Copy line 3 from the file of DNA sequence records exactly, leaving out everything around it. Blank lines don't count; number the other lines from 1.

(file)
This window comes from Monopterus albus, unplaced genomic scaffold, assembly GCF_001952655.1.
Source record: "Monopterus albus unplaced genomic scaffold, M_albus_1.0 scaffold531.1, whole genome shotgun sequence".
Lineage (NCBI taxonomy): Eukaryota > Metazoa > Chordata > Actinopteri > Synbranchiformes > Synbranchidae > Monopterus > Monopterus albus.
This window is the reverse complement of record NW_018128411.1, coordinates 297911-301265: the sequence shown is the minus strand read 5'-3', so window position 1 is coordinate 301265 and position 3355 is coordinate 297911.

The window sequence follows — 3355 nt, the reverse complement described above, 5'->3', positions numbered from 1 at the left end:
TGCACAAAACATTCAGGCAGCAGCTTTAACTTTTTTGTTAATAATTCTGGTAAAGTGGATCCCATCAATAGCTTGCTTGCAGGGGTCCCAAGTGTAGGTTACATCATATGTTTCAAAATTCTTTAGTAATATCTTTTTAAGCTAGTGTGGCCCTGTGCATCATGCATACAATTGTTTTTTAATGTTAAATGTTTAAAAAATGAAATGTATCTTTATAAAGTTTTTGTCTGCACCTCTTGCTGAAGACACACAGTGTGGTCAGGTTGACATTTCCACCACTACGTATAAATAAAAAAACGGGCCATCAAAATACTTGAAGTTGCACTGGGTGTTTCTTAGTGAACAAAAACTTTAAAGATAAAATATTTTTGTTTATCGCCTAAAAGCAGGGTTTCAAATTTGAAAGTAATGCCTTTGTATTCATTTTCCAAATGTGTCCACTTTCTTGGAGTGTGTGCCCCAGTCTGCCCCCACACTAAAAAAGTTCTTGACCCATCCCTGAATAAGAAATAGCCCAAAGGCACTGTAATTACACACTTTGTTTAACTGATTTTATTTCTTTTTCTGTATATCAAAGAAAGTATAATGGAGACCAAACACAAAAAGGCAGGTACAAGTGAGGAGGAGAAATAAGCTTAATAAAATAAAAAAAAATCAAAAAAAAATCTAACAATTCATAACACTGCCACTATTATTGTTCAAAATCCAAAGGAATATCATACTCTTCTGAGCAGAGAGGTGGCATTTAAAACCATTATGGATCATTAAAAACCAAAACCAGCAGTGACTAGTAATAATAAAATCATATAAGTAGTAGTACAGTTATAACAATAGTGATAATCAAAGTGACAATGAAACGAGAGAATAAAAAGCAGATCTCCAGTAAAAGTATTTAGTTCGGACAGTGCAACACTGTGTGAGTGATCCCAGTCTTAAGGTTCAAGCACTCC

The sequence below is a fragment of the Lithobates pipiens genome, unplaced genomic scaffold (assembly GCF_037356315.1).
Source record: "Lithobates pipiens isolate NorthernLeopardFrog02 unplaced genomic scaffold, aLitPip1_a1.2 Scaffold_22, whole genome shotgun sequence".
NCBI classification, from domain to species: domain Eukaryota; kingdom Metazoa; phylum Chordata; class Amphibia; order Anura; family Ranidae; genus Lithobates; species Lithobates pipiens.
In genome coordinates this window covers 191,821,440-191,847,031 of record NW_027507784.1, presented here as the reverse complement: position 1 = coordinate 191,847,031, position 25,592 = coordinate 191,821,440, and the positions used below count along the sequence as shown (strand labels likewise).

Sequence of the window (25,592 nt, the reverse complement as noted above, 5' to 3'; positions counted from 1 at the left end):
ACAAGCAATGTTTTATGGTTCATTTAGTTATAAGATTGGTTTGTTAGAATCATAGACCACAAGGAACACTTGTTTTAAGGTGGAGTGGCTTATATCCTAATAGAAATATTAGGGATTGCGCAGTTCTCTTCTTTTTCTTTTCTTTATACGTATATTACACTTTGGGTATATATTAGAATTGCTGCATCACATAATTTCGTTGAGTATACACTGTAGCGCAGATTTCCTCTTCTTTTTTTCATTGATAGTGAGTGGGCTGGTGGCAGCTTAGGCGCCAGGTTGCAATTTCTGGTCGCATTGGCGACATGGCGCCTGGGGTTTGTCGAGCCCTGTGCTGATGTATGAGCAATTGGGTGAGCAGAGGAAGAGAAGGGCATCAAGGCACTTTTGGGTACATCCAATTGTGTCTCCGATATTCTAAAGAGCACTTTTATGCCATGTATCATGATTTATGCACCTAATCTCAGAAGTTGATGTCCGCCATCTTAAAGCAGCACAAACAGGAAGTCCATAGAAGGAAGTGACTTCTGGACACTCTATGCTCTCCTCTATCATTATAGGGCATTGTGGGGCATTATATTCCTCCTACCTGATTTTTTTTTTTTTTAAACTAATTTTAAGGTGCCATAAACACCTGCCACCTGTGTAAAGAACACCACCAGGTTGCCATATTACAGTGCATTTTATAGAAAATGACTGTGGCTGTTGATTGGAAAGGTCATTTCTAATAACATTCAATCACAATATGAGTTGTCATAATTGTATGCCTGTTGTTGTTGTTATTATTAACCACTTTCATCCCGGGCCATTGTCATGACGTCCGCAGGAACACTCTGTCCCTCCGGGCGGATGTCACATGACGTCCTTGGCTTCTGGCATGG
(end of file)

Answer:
Lineage (NCBI taxonomy): Eukaryota > Metazoa > Chordata > Actinopteri > Synbranchiformes > Synbranchidae > Monopterus > Monopterus albus.